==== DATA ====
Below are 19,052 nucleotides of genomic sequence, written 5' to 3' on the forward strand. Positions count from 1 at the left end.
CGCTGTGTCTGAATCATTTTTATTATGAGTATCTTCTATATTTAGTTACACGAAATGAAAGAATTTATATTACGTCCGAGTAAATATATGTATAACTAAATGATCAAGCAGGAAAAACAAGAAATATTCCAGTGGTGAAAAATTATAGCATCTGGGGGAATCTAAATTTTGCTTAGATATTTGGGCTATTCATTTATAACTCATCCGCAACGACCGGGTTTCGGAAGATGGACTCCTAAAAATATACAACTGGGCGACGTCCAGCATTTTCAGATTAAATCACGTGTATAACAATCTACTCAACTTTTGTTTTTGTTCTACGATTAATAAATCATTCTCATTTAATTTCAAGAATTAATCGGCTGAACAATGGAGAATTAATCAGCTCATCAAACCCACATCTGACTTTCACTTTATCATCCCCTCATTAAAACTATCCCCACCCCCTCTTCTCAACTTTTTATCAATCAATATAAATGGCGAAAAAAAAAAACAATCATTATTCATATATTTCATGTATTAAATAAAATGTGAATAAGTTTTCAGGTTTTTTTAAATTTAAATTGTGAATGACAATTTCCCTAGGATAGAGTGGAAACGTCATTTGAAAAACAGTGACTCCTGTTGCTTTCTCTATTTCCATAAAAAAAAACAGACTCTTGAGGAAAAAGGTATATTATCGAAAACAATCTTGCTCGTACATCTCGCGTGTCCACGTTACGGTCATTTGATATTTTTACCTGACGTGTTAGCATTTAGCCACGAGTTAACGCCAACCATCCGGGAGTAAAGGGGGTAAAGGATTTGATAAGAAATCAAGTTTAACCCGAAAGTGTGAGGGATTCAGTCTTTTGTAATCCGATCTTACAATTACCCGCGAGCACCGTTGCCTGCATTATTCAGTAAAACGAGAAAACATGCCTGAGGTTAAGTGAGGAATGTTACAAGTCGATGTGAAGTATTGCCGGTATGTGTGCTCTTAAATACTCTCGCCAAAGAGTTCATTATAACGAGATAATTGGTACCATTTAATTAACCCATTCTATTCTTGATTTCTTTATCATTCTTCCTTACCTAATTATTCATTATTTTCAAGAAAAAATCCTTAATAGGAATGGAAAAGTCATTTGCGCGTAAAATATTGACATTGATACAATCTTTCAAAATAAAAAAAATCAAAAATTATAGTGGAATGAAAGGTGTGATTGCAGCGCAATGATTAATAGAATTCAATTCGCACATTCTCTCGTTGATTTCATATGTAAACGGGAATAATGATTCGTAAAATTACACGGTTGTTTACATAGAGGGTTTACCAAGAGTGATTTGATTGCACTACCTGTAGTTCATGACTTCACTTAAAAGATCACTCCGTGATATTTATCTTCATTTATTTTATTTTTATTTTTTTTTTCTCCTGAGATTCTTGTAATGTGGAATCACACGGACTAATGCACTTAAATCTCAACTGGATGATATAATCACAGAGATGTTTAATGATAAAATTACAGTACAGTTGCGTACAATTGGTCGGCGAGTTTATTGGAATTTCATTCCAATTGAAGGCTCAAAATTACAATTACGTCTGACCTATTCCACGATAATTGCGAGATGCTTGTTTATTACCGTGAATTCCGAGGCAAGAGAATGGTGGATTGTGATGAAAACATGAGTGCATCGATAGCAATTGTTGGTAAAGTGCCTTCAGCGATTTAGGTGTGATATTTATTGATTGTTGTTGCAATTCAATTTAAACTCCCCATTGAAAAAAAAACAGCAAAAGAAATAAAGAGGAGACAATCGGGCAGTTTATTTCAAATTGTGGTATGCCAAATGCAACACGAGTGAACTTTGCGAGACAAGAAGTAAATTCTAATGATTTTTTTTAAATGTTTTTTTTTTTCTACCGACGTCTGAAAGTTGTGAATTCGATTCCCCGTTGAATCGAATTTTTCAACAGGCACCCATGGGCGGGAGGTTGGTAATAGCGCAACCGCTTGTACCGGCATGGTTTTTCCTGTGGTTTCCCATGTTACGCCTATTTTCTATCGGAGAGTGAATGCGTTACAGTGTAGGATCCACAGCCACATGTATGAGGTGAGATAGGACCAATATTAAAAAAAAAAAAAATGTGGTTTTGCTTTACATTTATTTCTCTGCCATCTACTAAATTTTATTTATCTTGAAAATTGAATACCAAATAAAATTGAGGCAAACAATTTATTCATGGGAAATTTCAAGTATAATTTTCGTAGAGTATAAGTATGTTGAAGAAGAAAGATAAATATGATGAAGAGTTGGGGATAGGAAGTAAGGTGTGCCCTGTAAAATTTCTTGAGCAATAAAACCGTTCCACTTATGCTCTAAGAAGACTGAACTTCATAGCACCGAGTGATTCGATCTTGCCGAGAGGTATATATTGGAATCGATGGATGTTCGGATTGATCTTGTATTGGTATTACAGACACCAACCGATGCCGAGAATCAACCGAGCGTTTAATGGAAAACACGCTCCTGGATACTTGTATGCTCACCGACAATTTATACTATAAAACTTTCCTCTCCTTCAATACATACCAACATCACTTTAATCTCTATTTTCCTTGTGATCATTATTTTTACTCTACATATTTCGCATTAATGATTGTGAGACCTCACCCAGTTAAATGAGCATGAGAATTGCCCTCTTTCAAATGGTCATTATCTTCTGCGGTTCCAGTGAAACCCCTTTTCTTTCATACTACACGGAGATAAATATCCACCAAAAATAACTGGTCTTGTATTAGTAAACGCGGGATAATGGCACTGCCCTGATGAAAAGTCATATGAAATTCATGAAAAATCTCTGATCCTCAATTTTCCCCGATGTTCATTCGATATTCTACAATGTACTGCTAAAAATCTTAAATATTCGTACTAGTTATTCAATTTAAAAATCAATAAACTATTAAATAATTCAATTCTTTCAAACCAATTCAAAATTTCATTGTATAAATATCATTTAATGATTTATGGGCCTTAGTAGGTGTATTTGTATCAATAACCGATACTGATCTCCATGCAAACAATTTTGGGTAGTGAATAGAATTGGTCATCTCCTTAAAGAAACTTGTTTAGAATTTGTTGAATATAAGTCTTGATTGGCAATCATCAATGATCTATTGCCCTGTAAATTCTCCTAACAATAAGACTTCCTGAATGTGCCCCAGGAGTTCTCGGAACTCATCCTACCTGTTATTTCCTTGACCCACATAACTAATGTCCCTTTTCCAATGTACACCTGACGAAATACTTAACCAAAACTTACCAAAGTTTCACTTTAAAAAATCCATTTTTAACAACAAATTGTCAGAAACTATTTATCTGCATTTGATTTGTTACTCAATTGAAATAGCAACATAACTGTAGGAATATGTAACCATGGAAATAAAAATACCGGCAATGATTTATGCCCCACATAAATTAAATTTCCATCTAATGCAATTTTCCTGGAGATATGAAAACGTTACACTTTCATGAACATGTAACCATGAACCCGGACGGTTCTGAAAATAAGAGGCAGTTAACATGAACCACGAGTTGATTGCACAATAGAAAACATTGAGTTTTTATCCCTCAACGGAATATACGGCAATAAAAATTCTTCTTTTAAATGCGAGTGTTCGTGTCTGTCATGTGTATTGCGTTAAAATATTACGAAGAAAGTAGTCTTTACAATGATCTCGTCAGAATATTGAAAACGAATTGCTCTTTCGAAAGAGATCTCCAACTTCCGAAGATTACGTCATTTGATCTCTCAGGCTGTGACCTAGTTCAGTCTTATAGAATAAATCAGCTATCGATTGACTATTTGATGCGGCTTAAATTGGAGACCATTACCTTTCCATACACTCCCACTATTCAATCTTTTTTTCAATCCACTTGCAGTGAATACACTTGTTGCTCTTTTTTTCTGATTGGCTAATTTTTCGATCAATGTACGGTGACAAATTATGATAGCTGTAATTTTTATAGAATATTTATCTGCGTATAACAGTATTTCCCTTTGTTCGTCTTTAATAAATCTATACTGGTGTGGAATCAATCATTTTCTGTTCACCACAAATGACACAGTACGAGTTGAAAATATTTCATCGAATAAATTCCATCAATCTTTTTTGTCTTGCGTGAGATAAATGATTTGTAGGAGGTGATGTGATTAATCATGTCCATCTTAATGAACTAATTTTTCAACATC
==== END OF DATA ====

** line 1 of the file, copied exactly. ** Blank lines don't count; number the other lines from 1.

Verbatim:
Below are 19,052 nucleotides of genomic sequence, written 5' to 3' on the forward strand. Positions count from 1 at the left end.